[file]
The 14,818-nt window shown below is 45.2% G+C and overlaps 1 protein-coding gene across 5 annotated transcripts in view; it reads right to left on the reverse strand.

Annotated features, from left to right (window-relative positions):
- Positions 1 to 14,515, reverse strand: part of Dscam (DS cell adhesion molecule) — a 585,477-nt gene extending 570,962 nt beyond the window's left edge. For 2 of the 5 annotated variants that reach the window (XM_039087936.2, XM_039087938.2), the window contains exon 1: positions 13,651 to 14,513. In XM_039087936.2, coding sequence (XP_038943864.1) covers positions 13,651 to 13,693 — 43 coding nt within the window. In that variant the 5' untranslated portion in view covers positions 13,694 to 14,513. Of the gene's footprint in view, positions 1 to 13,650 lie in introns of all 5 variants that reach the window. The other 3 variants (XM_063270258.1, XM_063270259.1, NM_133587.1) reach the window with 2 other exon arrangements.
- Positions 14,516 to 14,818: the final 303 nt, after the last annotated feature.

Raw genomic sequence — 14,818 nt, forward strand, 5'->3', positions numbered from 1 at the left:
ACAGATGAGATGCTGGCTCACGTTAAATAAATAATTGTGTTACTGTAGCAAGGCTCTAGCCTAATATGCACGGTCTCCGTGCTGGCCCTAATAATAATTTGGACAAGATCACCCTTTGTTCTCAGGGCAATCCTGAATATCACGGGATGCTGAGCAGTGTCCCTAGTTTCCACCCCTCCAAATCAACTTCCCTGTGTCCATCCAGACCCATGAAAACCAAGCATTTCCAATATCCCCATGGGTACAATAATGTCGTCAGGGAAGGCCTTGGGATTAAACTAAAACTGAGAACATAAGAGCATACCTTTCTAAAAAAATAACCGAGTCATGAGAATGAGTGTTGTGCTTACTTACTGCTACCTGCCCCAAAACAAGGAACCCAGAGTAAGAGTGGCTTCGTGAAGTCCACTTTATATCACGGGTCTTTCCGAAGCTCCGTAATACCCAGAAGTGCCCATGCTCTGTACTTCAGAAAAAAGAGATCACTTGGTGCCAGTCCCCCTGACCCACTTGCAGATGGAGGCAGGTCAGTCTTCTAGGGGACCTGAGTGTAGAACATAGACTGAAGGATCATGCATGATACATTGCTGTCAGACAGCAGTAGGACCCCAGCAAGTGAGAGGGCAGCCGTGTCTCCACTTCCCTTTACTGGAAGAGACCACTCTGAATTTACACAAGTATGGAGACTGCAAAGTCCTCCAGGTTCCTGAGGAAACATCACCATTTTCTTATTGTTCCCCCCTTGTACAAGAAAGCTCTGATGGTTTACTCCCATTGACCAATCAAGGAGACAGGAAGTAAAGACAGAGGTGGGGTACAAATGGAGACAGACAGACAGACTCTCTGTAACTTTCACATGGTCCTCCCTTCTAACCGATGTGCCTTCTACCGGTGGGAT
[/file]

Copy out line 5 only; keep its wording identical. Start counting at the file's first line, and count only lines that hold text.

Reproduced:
Raw genomic sequence — 14,818 nt, forward strand, 5'->3', positions numbered from 1 at the left: